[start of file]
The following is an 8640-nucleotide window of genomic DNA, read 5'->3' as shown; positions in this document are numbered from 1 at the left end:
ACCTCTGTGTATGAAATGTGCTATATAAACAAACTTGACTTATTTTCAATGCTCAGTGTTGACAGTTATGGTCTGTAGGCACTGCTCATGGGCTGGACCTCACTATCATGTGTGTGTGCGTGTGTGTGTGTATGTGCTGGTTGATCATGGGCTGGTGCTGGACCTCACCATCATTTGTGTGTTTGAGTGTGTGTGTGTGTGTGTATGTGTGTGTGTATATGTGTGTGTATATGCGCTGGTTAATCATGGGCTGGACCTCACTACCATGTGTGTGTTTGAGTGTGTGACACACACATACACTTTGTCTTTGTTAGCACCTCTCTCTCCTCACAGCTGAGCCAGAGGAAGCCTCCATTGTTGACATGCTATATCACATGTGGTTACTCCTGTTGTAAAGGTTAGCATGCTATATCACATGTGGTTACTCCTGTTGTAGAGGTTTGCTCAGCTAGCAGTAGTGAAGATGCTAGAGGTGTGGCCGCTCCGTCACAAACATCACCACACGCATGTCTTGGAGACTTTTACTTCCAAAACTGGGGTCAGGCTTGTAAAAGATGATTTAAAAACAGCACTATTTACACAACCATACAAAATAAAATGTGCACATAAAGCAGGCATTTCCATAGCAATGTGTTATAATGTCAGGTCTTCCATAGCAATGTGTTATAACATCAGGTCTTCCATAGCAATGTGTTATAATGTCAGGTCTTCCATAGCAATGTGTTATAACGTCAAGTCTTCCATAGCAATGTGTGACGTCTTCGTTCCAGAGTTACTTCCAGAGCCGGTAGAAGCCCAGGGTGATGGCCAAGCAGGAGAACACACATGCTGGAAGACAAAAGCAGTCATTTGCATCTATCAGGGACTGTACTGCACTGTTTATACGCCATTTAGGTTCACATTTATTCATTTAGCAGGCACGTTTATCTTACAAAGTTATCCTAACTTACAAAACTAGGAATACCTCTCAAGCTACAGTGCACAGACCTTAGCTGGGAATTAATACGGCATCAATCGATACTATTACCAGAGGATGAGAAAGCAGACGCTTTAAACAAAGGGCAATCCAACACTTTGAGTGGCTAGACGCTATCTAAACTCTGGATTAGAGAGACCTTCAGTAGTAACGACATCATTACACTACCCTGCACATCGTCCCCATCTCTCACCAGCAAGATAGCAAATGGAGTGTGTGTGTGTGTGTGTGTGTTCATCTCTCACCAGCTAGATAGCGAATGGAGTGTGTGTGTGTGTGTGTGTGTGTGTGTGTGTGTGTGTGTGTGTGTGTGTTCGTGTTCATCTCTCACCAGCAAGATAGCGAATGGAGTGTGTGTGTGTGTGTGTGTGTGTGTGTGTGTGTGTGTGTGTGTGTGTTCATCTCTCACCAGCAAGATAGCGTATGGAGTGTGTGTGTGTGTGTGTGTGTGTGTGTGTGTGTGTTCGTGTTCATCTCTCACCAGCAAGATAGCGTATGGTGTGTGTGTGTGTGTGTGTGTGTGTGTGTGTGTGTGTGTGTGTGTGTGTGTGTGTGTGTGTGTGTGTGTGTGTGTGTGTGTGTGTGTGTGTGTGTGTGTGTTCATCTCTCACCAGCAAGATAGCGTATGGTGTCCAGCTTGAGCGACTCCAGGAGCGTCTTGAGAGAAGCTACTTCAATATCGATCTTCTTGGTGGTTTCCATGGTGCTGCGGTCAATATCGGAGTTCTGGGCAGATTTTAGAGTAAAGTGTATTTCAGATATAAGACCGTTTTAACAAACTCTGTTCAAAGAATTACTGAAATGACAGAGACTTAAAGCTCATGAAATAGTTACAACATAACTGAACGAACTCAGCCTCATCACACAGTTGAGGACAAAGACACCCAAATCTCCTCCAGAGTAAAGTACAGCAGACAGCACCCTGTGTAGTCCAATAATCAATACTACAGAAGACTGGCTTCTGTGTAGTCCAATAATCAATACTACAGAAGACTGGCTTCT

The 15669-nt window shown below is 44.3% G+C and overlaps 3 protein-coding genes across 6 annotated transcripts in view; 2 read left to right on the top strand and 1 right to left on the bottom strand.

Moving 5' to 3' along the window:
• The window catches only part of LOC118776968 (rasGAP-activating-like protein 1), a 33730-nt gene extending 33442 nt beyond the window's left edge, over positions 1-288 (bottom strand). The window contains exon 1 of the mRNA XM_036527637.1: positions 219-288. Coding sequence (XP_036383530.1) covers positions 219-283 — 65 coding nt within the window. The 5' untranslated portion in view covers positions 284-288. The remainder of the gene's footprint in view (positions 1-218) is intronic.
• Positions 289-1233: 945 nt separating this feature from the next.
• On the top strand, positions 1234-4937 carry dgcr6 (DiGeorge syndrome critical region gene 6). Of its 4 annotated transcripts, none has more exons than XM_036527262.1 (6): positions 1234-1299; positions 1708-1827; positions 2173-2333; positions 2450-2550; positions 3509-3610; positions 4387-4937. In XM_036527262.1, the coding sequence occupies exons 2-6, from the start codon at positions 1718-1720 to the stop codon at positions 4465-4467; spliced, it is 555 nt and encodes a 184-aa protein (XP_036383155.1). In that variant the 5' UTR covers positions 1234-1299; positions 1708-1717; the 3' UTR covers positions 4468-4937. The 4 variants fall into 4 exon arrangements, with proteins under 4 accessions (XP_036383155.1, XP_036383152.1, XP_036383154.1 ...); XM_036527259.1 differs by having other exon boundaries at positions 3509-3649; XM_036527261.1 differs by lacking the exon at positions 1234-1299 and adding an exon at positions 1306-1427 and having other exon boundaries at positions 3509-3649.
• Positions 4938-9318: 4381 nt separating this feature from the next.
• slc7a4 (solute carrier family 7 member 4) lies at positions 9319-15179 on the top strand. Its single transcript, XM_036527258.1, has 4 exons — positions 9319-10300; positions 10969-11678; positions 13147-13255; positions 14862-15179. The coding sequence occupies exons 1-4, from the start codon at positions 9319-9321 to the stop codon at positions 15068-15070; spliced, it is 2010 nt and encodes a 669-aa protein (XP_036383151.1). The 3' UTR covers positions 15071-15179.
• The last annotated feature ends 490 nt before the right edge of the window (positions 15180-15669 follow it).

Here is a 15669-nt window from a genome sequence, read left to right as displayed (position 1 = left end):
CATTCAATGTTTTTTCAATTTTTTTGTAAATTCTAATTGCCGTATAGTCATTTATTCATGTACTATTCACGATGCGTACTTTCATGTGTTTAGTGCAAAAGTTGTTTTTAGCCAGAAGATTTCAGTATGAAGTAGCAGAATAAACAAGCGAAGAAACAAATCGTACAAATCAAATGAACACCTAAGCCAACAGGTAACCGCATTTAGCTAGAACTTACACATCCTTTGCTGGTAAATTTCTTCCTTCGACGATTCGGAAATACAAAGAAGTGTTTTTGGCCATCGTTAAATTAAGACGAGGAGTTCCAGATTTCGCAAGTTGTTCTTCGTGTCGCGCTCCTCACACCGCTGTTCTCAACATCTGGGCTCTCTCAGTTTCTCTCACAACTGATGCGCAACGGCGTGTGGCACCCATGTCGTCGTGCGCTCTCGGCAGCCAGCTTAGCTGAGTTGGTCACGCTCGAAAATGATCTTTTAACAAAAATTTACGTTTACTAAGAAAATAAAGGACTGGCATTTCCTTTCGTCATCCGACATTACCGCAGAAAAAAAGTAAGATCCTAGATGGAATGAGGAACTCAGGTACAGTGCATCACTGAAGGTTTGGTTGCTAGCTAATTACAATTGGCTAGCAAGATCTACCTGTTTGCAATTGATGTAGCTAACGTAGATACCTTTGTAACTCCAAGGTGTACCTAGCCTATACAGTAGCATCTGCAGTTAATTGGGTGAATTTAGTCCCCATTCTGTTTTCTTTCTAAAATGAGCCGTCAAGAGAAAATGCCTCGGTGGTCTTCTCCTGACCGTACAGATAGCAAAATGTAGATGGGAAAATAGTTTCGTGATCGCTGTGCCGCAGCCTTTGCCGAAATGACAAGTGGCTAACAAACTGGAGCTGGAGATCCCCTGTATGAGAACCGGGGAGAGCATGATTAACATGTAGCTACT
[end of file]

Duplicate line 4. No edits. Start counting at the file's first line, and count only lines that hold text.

Moving 5' to 3' along the window: